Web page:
When your workers’ compensation claim is denied, your life can be thrown into chaos. You can’t work, but you need to pay bills. You still need medical care, and you’re left with no way to pay for it.
Thus, it’s important to understand the reasons claims get denied, both so you can try to prevent a denial and address a denial if it arises despite your best efforts.
Here’s what you need to know.
#1) The Workers’ Compensation Board Believes Your Injury Is Not Work Related
You must clearly establish the link between your job and your injury before workers’ compensation will pay for it.
- Report your injury as soon as it happens
- Gather the names and numbers of any witnesses
- Note any security cameras in the area and ask that the footage be preserved
- Take pictures at the scene of the accident
Some claims are more ambiguous despite your best efforts. For example, it may be tougher to prove your injury happened at work if you had a pre-existing or chronic condition like a repetitive stress disorder. A New York workers’ compensation attorney can help with these issues.
#2) Medical Attention Issues
Some people have a denied workers’ compensation claim because they failed to seek medical attention directly after the accident.
Others initially receive workers’ compensation but lose it because they fail to follow their doctor’s orders. This could mean working a second job when you’re supposed to be resting, engaging in recreational activities that go against your doctor’s orders, or even engaging in day-to-day activities that go against doctor’s orders, like lifting heavy boxes or bags.
If your doctor’s orders create problems with your day-to-day life, be sure to get an exception. For example, if you live on the second floor and need to get to and from your apartment, you can ask your doctor to add an exception to your orders that says you can travel up and down stairs to enter or leave your apartment.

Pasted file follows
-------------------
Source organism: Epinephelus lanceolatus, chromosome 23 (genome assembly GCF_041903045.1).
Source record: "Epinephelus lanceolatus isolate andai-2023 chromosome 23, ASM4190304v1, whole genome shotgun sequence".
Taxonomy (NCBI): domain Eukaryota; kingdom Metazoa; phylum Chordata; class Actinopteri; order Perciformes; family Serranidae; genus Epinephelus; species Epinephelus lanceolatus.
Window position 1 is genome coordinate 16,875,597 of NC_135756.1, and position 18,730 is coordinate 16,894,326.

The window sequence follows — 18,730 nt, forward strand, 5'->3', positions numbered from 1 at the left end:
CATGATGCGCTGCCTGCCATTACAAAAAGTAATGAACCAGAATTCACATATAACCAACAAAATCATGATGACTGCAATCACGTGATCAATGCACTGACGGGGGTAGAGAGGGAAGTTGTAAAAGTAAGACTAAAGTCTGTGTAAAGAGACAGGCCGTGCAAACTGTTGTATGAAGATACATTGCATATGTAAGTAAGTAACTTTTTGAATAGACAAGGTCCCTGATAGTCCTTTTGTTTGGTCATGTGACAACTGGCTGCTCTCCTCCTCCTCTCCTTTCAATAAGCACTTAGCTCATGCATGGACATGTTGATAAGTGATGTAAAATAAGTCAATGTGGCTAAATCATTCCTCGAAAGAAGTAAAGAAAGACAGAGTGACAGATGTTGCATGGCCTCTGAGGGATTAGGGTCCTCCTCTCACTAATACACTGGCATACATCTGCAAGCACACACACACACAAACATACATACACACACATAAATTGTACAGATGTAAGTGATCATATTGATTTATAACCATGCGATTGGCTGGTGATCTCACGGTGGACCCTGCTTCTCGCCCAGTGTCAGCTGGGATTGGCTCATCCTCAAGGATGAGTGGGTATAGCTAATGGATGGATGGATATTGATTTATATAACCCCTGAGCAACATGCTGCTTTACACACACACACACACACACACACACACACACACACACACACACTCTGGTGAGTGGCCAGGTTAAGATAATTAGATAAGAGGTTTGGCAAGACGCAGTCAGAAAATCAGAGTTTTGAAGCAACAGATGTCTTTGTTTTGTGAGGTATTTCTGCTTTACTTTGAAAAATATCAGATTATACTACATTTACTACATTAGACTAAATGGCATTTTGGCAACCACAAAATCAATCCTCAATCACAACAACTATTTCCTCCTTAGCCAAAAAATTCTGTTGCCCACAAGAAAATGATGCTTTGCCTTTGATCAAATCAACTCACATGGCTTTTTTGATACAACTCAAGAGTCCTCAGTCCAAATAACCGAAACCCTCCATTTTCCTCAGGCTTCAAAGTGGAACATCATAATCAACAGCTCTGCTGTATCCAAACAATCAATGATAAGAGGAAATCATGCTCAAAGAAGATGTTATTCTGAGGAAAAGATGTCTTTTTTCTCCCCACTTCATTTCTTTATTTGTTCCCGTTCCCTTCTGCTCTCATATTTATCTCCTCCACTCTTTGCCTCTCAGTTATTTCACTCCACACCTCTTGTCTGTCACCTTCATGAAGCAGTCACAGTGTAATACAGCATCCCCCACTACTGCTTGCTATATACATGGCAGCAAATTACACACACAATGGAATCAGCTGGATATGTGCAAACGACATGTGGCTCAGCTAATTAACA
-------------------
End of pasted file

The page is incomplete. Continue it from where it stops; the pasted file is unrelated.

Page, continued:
#3) Employee Conduct
Workers’ compensation doesn’t cover injuries when employees goof off, rough house, or intentionally ignore safety protocols. It also won’t cover injuries resulting from working under the influence of alcohol or drugs.
Be sure your conduct at work is above reproach and that you can prove it if necessary.
#4) Failure to File Paperwork
All workers’ compensation paperwork comes with deadlines that must be observed.
We recommend filing your Form C-3 on the same day you are injured if possible. If you have a pre-existing condition, you must also file a Limited Release of Health Information (Form C-3.3) form.
While you technically have ten days to inform your employer, we recommend informing them immediately. You must notify them in writing. Telling your supervisor verbally is not enough.
#5) Employer Conduct
Sometimes employers aren’t on the up and up, and they dispute claims because it’s better for their bottom line. They attack your claim simply to save a few dollars on their premiums. It’s not fair, and it’s not nice, but it happens. This is especially true when their negligence contributed to your injuries.
When that happens, you’ll need help from a qualified workers’ compensation attorney. We can help you dispute bogus employer claims to get your deserved compensation.
Get Help Today
If you’re struggling with your workers’ compensation claim, we can help. We’ve helped thousands of New Yorkers obtain their benefits.
Call (332) 378-1249 to schedule a consultation today.